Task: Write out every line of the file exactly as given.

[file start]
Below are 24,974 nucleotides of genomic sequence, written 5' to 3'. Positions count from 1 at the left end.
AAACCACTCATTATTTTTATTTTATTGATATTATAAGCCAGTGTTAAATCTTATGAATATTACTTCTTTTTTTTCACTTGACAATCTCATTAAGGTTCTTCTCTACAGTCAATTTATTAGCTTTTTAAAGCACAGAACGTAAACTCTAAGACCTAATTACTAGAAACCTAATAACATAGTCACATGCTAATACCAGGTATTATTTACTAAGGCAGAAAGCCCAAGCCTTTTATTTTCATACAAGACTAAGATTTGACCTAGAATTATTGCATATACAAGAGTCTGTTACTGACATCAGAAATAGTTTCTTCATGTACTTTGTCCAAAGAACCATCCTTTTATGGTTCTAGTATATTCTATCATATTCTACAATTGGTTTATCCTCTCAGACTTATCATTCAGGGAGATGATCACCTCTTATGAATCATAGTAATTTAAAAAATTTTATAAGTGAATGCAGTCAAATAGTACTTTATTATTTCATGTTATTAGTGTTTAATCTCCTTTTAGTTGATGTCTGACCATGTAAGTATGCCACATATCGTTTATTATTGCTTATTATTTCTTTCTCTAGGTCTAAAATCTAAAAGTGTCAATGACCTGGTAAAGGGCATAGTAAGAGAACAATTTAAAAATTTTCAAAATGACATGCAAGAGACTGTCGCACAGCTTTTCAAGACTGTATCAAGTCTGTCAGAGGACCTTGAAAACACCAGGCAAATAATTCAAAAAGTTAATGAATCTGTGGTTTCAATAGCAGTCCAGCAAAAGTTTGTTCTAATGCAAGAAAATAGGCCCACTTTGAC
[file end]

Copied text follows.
Below are 24,974 nucleotides of genomic sequence, written 5' to 3'. Positions count from 1 at the left end.
AAACCACTCATTATTTTTATTTTATTGATATTATAAGCCAGTGTTAAATCTTATGAATATTACTTCTTTTTTTTCACTTGACAATCTCATTAAGGTTCTTCTCTACAGTCAATTTATTAGCTTTTTAAAGCACAGAACGTAAACTCTAAGACCTAATTACTAGAAACCTAATAACATAGTCACATGCTAATACCAGGTATTATTTACTAAGGCAGAAAGCCCAAGCCTTTTATTTTCATACAAGACTAAGATTTGACCTAGAATTATTGCATATACAAGAGTCTGTTACTGACATCAGAAATAGTTTCTTCATGTACTTTGTCCAAAGAACCATCCTTTTATGGTTCTAGTATATTCTATCATATTCTACAATTGGTTTATCCTCTCAGACTTATCATTCAGGGAGATGATCACCTCTTATGAATCATAGTAATTTAAAAAATTTTATAAGTGAATGCAGTCAAATAGTACTTTATTATTTCATGTTATTAGTGTTTAATCTCCTTTTAGTTGATGTCTGACCATGTAAGTATGCCACATATCGTTTATTATTGCTTATTATTTCTTTCTCTAGGTCTAAAATCTAAAAGTGTCAATGACCTGGTAAAGGGCATAGTAAGAGAACAATTTAAAAATTTTCAAAATGACATGCAAGAGACTGTCGCACAGCTTTTCAAGACTGTATCAAGTCTGTCAGAGGACCTTGAAAACACCAGGCAAATAATTCAAAAAGTTAATGAATCTGTGGTTTCAATAGCAGTCCAGCAAAAGTTTGTTCTAATGCAAGAAAATAGGCCCACTTTGAC